Primarily the story about the Russian invasion of the Ukraine is one of great human tragedy. Nothing I write here is supposed to take away from the fact that the main story is about the suffering of the Ukrainian people.
Even at the other end of the world here in Aotearoa New Zealand, however, there will be impacts. Though they may just be echoes of the fury in Europe. It’s no secret that cyber attacks are part of Russian military strategy, nor that New Zealand organisations have been the victims of Russian cybercriminals. So what effects – if any – will the war in the Ukraine have on cyber security here?
All theexpertsagree – cyber security should be an organisation-wide concern. And yet, in my experience too many organisations, and too many people in those organisations think that cyber security is solely the concern of (a) the security team, or (b) the IT/digital team. In case you need convincing my favourite response is that if there is a cyber-attack (or incident) then it is not the IT team’s job that is at risk, but part of the organisation (if the HR system is compromised it is the HR team who won’t be able to work, not the IT or security teams). Who knows what the impact is of an attack? It’s not IT, that’s for sure. And who is best placed to balance off the needs of the organisation with the cyber risks? It’s not security: if you left it up to me, I’d turn everything off! That’s the only way to be sure (and I get no benefit from it being on, so…)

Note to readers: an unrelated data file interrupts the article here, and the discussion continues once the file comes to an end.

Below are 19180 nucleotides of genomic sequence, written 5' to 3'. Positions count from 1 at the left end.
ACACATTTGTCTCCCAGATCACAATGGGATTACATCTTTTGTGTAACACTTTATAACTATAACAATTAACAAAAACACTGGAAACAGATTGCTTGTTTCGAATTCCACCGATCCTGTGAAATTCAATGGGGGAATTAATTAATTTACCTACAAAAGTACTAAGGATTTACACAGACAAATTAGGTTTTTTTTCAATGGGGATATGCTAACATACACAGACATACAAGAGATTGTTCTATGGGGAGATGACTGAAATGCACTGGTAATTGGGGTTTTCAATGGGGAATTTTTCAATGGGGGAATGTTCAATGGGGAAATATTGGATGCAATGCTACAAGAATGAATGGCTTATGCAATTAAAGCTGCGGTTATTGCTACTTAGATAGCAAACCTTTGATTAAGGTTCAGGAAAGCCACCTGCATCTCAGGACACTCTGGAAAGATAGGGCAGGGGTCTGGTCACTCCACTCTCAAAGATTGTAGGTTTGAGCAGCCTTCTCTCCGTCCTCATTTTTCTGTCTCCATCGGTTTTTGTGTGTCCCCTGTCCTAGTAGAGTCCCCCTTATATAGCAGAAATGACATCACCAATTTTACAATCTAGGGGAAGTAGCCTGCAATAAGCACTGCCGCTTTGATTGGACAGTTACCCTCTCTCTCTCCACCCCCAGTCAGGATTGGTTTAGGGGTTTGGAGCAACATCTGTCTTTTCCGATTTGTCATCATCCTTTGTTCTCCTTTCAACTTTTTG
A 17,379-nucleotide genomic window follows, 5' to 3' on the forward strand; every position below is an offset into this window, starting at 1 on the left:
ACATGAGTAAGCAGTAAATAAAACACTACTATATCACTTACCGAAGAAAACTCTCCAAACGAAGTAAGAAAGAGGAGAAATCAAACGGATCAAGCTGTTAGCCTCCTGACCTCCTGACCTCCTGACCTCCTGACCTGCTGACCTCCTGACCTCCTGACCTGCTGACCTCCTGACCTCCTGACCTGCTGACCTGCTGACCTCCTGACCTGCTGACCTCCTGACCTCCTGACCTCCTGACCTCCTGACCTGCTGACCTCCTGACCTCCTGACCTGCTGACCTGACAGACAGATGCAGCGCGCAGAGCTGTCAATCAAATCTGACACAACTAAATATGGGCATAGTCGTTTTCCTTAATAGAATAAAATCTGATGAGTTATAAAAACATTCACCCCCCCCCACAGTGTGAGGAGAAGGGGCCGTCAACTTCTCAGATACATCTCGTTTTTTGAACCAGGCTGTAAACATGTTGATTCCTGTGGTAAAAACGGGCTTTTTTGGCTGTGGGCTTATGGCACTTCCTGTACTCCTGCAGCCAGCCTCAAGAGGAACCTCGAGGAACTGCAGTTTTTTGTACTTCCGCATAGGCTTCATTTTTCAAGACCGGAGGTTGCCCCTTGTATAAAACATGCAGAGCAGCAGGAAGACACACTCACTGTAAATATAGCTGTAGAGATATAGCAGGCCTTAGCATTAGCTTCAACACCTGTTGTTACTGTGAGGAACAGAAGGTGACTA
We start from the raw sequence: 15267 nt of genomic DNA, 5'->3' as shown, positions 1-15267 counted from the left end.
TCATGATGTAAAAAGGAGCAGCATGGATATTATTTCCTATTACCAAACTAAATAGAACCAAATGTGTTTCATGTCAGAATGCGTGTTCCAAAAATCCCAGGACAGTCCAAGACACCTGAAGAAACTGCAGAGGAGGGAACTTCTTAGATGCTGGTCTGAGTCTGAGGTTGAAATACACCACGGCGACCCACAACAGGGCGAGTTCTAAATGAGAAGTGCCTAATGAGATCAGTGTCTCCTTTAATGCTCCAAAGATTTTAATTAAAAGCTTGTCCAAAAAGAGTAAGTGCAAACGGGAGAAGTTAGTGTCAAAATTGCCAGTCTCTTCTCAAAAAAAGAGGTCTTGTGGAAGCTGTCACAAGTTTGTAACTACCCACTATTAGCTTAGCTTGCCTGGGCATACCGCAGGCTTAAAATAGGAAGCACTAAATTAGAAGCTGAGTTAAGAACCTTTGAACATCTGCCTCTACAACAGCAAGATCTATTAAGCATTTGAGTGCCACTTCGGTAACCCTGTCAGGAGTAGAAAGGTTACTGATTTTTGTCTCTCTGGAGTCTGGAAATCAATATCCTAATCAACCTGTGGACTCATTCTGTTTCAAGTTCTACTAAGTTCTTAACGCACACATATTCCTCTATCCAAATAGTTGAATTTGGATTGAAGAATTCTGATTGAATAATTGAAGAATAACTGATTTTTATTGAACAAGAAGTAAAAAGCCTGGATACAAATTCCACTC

Last week Michael Price, Ahmed ElAshmawy and Chris Blunt from Axenic were fortunate enough to make the trip across the Tasman to Sydney for the 2nd annual COSAC APAC Security Conference. All 3 had the chance to speak to the attendees and without any bias, Michael shares his take on the Top Talk and some other notable mentions.
In my previous two articles in this series focused on developing an Information Security Management System (ISMS) based on ISO 27001:2013, I presented the common myths associated with the standard. In this article, I am going to provide an overview of the standard and section 4 Context of the organisation.
Okay, I know I promised to delve into and discuss the requirements defined in 4 Context of the organisation. However, I realised that they are other common myths that I should dispel for those of you that are interested in implementing an Information Security Management System (ISMS) that conforms with ISO/IEC 27001:2013 (ISO 27001).